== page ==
By Constant P. “CP” Craig, MSM, Lead Instructor of Security Studies
In today’s technology-driven environment, it seems that more people connect online than they do in person. Smartphones, tablets and cloud-based applications are common in most everyone’s lives, helping people share information faster than ever seen before. Social media is a popular way to connect and share. In conversations related to developing your professional network or finding a job, the use of social media is strongly suggested. While social media offers a means to quickly connect with others, it’s important to be cautious and aware of potential security issues you may encounter.
The Good and the Bad of Social Media
Sharing information on social media is great; some would even say wonderful. The information shared empowers you with helpful knowledge. It can make you smarter and more productive in your professional life. Applied to professional networking, social media can help you gather information needed to find that perfect job, house or next big purchase. Chances are, you use social media to connect with long-lost friends and distant relatives too. Those are the positive aspects of social media.
But there is a dark side to social media that you need to be aware of – not only to avoid embarrassment, but to also maintain your personal safety. Unfortunately, not everyone on social media is a “friend” or has good intentions. You’ve probably read about embarrassing pictures that went viral and heard about hurtful posts or instances when people have lost their jobs because of something shared on social media. From a professional perspective, vital business intelligence can be lost if information is accidentally shared on social media, causing loss of market share or brand reputation.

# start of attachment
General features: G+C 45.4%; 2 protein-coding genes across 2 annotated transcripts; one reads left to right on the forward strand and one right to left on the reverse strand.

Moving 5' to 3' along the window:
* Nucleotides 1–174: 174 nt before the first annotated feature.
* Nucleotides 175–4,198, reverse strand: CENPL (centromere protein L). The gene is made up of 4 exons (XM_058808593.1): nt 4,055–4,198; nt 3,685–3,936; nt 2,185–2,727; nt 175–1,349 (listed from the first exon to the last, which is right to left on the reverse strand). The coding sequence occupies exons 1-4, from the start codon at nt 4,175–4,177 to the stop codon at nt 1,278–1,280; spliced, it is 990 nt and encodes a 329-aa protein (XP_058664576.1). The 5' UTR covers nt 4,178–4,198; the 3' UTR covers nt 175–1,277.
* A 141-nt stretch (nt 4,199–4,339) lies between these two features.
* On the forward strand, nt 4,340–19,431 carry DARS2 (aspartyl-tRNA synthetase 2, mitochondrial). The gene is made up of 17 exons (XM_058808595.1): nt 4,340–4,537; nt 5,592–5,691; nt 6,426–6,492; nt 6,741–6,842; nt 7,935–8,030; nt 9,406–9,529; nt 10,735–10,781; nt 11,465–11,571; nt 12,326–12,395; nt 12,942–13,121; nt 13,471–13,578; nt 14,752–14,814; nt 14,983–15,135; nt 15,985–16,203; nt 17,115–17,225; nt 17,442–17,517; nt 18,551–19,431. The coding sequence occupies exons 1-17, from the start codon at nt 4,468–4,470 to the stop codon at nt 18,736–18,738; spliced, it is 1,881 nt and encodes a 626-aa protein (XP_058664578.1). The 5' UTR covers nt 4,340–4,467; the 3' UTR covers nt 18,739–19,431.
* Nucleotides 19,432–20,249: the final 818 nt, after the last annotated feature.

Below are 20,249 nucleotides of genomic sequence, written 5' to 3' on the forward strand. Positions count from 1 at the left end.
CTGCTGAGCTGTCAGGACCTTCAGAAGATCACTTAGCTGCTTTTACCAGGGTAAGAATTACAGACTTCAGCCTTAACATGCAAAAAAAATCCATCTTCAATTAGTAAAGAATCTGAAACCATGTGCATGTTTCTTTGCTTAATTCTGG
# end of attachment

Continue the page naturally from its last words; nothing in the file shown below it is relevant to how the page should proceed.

Some states are considering legislation to stop the spread of embarrassing “revenge posts,” but ultimately it’s up to you to secure your online brand and identity.
Tips for Staying Safe in a Social Media Thirsty World
Social media is everywhere. It’s hard to avoid dipping your toes in. But there are steps you can take to maintain active involvement in social media and protect yourself.
Be aware of what you snap. Even if you own an older cellphone, it probably has a built-in camera. Cameras are fun because they capture moments that you want to remember – like the day you got your driver’s license or the Caribbean vacation you’re enjoying. But when you snap a picture of your driver’s license to share with your Instagram followers, you’re inviting potential security issues by sharing your personal details. When you post your vacation photos in real-time, you risk tipping off criminals that you’re not home. Even if you keep your social profiles private, there is always a risk for a security breach that leaks your private information.